[ OUR OPINION ]
When it comes to nature,
signs cant guarantee safety
HOW the state balances safety and access to its natural areas will be a challenging undertaking in the wake of a judge's decision in the Sacred Falls case. What constitutes adequate warning is so difficult to define that the state may choose to close off a number of trails, shorelines, mountain ridges and other park facilities to shield people from potential danger and to protect taxpayers from costly lawsuits.
THE ISSUEA judge rules that the state did not do enough to warn Sacred Falls visitors of possible dangers
Yet Hawaii's natural beauty is what attracts tourists and provides residents with the recreational activities that are a big part of island life. Denying visitors the opportunity to enjoy the state's parks will surely hurt tourism and while it is possible to deduce that specific physical conditions may present hazards, it is impossible to predict every whim of nature and human action.
Circuit Judge Dexter Del Rosario's ruling that the state was at fault for the death and injuries in the 1999 rock fall at the park was based on what he deemed inadequate warning, despite at least 10 signs at the trail head and along the trail itself. He cited the poor condition, placement, wording and a lack of standard formats of the signs as inadequate to inform clearly of the dangers of the narrow, geologically unstable valley. Further, he faulted the state for promoting the park in tourist literature and on Web sites even though officials were aware of that rock falls could occur.
Assuming that standardized signs with distinct warnings of all known dangers will be enough to release the state from liability, what remains unpredictable is the human response. Even at Hawaii Volcanoes National Park, where thousands troop to see fresh lava flows and where numerous obvious signs spell out the risks of toxic fumes, incredible heat and unstable terrain, many visitors blithely walk past them without a second glance.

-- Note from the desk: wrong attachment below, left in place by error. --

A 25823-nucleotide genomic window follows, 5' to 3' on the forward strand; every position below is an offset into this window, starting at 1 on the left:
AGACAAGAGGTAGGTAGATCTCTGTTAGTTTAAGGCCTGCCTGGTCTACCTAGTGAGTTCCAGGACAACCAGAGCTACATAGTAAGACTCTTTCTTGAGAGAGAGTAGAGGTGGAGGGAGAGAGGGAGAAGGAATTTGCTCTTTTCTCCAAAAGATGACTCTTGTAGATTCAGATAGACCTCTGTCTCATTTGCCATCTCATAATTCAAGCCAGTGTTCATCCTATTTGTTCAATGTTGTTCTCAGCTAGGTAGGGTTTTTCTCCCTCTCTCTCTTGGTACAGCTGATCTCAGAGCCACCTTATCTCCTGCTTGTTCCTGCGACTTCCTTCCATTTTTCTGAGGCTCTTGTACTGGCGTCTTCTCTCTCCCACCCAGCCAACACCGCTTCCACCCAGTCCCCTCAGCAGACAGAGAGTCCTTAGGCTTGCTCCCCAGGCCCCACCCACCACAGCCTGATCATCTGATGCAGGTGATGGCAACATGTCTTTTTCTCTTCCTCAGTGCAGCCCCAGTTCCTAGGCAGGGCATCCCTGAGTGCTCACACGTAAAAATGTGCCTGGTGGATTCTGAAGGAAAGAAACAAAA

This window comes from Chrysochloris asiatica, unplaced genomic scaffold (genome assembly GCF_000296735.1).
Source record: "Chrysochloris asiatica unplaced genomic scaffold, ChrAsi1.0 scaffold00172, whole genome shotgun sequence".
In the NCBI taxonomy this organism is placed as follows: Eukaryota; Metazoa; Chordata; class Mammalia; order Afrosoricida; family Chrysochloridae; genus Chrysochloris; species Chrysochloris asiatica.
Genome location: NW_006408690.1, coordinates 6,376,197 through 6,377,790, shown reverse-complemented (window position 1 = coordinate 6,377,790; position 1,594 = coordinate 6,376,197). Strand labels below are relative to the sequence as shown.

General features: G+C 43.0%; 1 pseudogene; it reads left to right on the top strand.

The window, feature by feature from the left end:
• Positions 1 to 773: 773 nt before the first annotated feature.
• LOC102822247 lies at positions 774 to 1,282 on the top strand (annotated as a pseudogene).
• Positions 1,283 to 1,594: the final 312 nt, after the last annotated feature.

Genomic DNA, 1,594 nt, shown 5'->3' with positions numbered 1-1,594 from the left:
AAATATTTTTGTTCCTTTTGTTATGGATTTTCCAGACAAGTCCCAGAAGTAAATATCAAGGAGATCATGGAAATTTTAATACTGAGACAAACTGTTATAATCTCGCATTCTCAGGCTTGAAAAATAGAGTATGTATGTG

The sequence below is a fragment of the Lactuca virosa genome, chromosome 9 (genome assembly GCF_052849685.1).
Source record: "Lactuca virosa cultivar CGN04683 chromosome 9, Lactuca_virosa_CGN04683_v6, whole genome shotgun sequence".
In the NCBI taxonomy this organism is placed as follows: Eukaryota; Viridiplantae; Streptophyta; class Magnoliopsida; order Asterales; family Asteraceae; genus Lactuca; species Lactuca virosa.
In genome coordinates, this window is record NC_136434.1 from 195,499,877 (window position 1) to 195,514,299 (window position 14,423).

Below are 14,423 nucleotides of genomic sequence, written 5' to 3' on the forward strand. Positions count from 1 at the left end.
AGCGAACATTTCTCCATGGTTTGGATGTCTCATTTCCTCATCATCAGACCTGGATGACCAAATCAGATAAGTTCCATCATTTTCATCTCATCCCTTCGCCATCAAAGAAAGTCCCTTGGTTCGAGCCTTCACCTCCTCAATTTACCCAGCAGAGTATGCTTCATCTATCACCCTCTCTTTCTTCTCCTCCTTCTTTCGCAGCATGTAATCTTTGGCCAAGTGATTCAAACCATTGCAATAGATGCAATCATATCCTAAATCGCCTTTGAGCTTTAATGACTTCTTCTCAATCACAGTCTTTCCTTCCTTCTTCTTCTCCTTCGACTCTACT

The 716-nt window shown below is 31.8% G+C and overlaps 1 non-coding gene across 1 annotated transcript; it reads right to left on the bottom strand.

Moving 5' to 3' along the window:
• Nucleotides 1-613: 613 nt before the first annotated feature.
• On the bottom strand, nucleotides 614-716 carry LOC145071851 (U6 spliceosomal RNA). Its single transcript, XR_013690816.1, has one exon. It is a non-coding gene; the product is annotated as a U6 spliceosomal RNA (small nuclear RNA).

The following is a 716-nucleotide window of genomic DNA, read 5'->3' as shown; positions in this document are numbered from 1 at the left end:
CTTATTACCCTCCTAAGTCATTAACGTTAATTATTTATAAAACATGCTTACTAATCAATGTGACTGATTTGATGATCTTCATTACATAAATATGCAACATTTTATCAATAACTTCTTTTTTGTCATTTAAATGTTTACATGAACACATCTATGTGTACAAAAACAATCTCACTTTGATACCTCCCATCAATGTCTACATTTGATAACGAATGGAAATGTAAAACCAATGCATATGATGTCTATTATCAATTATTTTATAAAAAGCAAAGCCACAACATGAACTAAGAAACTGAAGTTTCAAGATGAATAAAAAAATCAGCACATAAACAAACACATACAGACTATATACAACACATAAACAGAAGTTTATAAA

Although visitors are probably well aware of natural hazards in their home areas, they may be uninformed about the disparate conditions in Hawaii. The tourism industry's cultivated image of Hawaii as paradise seems to lull people into thinking that nature in the islands is benign. The state and the industry - including the Hawaii Visitors and Convention Bureau, which produced brochures promoting Sacred Falls as a "nature walk for families" - clearly bear a burden in this effort.
A major part of the problem is the inadequate funding of state park operations. Only $750,000 annually is designated to maintain 54 parks and 14 additional facilities, such as viewing areas and waysides, that cover more than 26,800 acres. Since nearly 80 percent of the parks' users are visitors, it behooves the industry that benefits and the state that gains revenues to steer more money toward parks.
Meanwhile, Hawaii lawmakers should fashion legislation that would limit the state's liability, as have California and other states. Park officials should devise signs and warnings that will withstand legal challenge. Even all of this effort, however, cannot control irresponsible behavior. People who discount the forces of nature do so at their own risk. While the families of the Sacred Falls victims surely suffered great losses, it would be a shame if lawsuits rob everyone of the enjoyment of the outdoors.
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